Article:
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9781897187746_cover Enlarge Cover
5 of 5
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list price: $15.95
edition:Hardcover
also available: eBook
published: Sep 2010
ISBN:9781897187746
publisher: Second Story Press

A Chanukah Noel

A True Story

by Sharon Jennings, illustrated by Gillian Newland

reviews: 1
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christmas & advent, hanukkah
5 of 5
1 rating
rated!
rated!
list price: $15.95
edition:Hardcover
also available: eBook
published: Sep 2010
ISBN:9781897187746
publisher: Second Story Press
Description

Charlotte and her family have just moved to France. Charlotte is Jewish, but longs to join in the Christmas celebrations as the holidays approach - can she find a way to celebrate both Christmas and Chanukah?

About the Authors
Sharon Jennings is an award-winning author of many books for young people, including C'mere, Boy! and Bearcub and Mama, a finalist for the Marilyn Baillie Picture Book Award. Sharon lives in Toronto.
Author profile page >

Sharon Jennings is an award-winning author of many books for young people, including C'mere, Boy! and Bearcub and Mama, a finalist for the Marilyn Baillie Picture Book Award. Sharon lives in Toronto.
Author profile page >
Recommended Age, Grade, and Reading Levels
Age:
5 to 9
Grade:
1 to 4
Reading age:
5 to 9
Awards
  • Commended, The Canadian Children's Book Centre's "Best Books for Kids and Teens 2011" List
Editorial Reviews

A Chanukah Noel is a beautiful Christmas story. The illustrations in this book are amazing. Congratulations to illustrator Gillian Newland, as her pictures are just as touching as the story. There is so much detail in each picture that you just can't take your eyes away.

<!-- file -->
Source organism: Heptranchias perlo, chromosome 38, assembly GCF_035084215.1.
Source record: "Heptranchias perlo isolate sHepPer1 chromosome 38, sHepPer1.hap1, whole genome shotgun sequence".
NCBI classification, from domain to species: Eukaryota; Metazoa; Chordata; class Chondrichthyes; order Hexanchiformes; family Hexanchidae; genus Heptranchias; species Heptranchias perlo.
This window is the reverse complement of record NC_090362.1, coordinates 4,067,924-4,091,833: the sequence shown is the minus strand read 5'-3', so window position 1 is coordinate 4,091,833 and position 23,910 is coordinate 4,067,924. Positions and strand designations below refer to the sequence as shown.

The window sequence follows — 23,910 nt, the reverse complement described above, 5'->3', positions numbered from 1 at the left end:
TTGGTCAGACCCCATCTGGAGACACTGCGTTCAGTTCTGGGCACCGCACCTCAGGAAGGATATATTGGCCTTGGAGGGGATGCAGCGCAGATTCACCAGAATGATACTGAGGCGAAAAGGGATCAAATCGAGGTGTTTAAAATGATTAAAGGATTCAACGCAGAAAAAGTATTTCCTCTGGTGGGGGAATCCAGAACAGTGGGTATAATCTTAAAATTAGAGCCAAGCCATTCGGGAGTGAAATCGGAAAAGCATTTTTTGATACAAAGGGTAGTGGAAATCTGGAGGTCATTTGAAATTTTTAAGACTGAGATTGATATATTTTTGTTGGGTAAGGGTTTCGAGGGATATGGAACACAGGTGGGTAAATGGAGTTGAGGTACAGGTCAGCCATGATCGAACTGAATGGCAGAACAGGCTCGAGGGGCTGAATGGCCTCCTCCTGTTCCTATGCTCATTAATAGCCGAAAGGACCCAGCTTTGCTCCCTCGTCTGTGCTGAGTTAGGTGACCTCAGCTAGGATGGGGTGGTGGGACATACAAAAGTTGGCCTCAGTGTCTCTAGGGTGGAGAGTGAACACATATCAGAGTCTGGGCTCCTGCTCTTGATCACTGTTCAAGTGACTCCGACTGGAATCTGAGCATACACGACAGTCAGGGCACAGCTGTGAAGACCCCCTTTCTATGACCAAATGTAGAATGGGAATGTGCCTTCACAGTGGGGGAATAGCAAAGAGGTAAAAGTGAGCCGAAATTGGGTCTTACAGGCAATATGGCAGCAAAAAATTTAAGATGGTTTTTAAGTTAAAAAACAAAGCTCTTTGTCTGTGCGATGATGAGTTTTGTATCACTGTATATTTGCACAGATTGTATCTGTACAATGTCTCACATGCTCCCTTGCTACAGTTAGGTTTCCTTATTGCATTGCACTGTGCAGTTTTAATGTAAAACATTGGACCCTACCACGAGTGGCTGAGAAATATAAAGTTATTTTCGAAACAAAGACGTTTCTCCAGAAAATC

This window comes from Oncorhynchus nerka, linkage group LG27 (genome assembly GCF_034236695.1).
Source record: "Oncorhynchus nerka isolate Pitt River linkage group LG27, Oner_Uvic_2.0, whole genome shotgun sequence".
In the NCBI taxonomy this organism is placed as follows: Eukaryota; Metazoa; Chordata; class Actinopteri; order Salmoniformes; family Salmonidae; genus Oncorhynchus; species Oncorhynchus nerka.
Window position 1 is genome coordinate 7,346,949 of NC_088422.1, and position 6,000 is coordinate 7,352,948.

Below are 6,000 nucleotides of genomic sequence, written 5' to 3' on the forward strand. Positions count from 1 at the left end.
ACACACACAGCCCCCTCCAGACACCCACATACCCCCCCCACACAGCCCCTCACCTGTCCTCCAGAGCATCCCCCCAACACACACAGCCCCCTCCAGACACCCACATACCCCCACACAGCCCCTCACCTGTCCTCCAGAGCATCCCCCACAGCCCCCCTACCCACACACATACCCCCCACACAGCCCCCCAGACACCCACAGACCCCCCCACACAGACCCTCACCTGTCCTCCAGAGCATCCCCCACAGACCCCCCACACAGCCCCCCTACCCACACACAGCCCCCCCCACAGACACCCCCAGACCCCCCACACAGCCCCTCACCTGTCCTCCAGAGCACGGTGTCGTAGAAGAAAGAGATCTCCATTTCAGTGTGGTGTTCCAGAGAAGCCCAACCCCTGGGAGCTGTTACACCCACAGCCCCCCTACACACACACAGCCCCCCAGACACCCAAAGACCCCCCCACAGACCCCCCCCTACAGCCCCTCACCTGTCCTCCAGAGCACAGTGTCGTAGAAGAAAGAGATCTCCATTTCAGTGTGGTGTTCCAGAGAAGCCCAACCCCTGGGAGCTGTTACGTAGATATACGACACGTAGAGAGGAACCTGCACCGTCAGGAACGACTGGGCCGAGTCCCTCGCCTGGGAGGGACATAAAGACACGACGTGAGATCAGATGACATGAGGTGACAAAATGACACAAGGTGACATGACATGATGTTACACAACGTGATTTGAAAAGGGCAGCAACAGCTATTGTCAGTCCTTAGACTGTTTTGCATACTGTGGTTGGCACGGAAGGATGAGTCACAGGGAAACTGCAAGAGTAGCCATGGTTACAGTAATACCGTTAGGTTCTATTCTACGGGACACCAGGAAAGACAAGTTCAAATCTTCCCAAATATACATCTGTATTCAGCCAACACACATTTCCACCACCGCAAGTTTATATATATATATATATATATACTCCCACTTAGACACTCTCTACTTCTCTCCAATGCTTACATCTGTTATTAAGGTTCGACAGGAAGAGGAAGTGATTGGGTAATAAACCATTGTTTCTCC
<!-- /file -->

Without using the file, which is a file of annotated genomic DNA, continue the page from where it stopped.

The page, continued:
— Kidswwwrite.com website

The illustrations, created by Gillian Newland, serve well in creating a lovely flow to the timing of the story ... the final illustration in the book and the scene of the Christmas market are exquisite. They begged my eyes to linger on these pages.

— Resource Links

This book owes much of its appeal to the illustrations by Gillian Newland.

— The Ottawa Citizen

A Chanukah Noel is a Christmas story with a difference. As its title implies, it involves someone who’s Jewish. ... In the end, Charlotte gets her Christmas experience and readers learn a universal truth: It’s better to give than to receive.

— The Montreal Gazette

Sharon Jennings is a superb storyteller, creating an interesting tale depicting the complications of real life. As a reader I felt compelled to read on and although the story is a mere twenty-four pages, it felt as satisfying as a novel ... The book invites children to explore their own feelings about being different, being new and about welcoming those have different cultural backgrounds.

— Resource Links

Jennings' evocative descriptions, together with Gillian Newland's finely rendered illustrations, capture the sights, scents, and tastes of the French countryside. Newland uses an unusually dark palette, but it works. Though Charlotte's story is set in the past, the book's message is timeless: the joy or giving and sharing with family and friends far outshines a thousand shiny baubles.